There are two ways to create a subdirectory in one of your directories. The first is to cd to the directory in which you wish to create the subdirectory and enter mkdir directory_name. This will create the subdirectory with the name you supply.
The other way is to use mkdir /path/to/directory_name from any directory. This will create the new directory at the end of the path specified. If you were to enter mkdir ~/Eris, you would create a new dir called Eris under your home directory.
To remove a directory, the command is rm -r directory_name, used in the same way as mkdir. This command will delete the specified directory, as well as any files and subdirectories inside it.
These are the basics dealt with in any computer system.
A file can represent stored text, a program, a digital picture...basically anything! Even so, all files are handled in the same way. In fact, in UNIX, a directory is simply a special file. To move a file you use the command mv path/file path/newfile. For example, mv ~/stuff ~/subdir/oldstuff will move the file stuff from the home directory into a file named oldstuff in the directory subdir. If you leave the last filename off the file will be moved to the new directory, but retain its original name. UNIX does not have a 'rename' command; files can be renamed simply by moving them to the same location with a different name. For instance, typing mv ~/old_name ~/new_name renames the 'old_name' file to 'new_name'.
Note: Be careful when using mv, as it will overwrite any files with the same name that are in the destination directory!p>To make a copy of a file use the command cp in the same way as mv. This will create a new copy of the file in the specified location, while leaving the original file in place. You can copy directores in a similar fashion, by using the command cp -r.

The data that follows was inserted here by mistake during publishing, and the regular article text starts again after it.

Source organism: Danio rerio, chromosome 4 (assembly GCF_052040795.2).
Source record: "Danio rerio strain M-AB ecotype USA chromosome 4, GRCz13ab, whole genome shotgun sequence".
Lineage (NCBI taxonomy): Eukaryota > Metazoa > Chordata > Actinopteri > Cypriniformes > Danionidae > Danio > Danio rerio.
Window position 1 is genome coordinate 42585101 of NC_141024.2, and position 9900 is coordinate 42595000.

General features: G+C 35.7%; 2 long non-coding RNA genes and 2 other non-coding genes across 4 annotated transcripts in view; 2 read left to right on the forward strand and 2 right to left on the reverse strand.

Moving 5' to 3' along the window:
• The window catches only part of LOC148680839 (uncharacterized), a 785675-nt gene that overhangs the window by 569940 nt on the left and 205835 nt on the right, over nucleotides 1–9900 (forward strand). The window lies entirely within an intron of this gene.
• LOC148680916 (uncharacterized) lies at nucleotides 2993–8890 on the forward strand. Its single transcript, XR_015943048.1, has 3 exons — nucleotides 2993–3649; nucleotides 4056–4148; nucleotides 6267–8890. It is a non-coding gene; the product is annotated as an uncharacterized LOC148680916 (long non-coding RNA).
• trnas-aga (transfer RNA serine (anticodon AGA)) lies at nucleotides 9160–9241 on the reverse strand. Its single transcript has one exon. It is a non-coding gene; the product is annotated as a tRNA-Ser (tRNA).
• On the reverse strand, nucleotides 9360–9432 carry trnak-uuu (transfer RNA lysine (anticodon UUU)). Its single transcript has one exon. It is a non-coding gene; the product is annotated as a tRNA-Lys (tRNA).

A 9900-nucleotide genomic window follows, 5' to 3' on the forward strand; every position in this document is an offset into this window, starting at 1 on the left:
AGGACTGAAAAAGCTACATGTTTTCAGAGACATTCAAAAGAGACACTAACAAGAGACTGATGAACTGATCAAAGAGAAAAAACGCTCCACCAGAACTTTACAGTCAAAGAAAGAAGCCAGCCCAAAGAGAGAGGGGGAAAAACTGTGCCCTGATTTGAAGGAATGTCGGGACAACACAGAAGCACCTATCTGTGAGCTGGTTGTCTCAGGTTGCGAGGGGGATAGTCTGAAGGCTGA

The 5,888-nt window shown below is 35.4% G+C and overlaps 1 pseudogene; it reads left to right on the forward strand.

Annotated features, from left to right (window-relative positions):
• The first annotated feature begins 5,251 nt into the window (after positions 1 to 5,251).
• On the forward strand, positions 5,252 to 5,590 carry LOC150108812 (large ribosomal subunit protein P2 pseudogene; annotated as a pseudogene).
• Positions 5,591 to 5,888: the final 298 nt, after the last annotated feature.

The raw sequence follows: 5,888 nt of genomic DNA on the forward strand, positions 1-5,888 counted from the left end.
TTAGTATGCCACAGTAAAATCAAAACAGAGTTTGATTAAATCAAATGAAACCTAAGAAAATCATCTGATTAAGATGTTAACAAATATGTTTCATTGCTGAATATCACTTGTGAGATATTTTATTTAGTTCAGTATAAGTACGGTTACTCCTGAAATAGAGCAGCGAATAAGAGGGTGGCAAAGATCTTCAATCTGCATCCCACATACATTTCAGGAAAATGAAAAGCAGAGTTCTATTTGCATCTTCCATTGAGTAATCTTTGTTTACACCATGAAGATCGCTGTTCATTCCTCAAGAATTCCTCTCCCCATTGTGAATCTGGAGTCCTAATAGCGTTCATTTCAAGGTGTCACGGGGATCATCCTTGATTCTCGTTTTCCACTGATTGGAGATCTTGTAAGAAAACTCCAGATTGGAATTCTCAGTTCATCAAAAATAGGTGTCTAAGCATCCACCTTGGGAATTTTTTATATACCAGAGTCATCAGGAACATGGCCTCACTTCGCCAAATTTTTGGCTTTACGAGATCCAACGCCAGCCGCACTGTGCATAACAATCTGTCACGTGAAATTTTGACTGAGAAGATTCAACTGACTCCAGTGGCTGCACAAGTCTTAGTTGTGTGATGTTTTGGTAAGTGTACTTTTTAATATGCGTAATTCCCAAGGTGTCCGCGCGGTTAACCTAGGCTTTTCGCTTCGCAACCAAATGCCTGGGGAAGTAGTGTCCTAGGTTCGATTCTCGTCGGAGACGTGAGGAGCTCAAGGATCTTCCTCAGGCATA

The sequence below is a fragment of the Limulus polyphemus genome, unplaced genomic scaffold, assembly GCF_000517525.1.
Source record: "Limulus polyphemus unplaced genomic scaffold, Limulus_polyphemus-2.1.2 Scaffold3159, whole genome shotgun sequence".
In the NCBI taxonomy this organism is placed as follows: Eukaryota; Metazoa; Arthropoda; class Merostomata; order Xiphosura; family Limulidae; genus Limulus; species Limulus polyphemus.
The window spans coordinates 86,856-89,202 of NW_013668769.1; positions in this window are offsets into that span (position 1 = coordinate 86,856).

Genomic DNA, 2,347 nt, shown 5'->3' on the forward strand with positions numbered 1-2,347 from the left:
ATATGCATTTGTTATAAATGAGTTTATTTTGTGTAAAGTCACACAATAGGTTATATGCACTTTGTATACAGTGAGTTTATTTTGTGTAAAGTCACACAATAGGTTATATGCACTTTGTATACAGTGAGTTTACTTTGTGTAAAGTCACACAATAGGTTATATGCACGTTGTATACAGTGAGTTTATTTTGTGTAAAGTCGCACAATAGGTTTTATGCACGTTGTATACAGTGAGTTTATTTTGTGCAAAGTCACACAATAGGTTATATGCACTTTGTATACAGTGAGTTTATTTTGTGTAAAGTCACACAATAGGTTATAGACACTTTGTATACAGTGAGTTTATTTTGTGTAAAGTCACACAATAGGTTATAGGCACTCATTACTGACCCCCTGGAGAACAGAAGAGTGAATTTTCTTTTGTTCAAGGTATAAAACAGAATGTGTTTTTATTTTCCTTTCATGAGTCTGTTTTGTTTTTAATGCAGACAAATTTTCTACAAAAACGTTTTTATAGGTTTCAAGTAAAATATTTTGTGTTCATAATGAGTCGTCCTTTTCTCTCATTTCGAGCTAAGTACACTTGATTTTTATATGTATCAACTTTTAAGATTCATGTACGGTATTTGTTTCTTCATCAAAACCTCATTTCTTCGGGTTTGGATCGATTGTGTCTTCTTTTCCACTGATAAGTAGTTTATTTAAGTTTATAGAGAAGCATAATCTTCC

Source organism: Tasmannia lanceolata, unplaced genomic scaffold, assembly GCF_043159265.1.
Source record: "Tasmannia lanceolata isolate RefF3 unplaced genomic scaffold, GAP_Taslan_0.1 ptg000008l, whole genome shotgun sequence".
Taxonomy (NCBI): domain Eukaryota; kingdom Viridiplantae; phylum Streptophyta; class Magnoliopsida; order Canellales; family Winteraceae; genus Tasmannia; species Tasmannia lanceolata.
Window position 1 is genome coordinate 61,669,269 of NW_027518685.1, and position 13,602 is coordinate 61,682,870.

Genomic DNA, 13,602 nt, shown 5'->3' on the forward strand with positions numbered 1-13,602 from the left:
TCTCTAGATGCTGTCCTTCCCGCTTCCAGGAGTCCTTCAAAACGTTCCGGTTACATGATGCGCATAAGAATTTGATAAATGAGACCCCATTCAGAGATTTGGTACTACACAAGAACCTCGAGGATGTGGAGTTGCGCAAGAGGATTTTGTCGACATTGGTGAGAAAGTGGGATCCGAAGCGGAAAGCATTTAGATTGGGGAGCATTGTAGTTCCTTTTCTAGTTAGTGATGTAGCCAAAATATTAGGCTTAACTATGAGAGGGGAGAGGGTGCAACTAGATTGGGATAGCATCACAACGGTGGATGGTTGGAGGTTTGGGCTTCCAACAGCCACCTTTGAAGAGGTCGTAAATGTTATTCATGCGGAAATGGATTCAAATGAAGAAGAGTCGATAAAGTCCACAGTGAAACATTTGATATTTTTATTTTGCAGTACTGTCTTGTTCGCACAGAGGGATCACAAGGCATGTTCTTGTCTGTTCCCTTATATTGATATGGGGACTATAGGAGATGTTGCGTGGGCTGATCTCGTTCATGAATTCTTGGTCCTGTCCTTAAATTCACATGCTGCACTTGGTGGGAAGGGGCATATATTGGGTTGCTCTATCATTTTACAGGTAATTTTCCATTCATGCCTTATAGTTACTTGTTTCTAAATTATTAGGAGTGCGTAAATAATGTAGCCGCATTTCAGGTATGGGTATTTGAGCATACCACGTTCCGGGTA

You can delete or remove files with the rm command, as in rm filename. If rm prompts you with rm: remove filename?, simply press y and Return.
Note: This prompting is not standard, so don't expect this to be the same at all sites. At WPI all new accounts are created with rm aliased to rm -i which triggers this prompting.
You can list files in your working directory with the ls command. On its own, ls will list your normal named files and directories. There are also dot-files with are normally used by the system to store information used by applications. By default, ls doesn't display these files. To include thes files in the listing, use ls -a. For information such as file size and date of last change, use ls -l filename. These flags can be combined, as in ls -al, which will provide complete information for all the files in the directory.
File listings may be more than a screen in length. To counter this problem you can pipe the output through the more program. This is done with the | symbol, as in ls -al | more.
For information on changing the file permissions under UNIX, please see the Help Desk's chmod command page.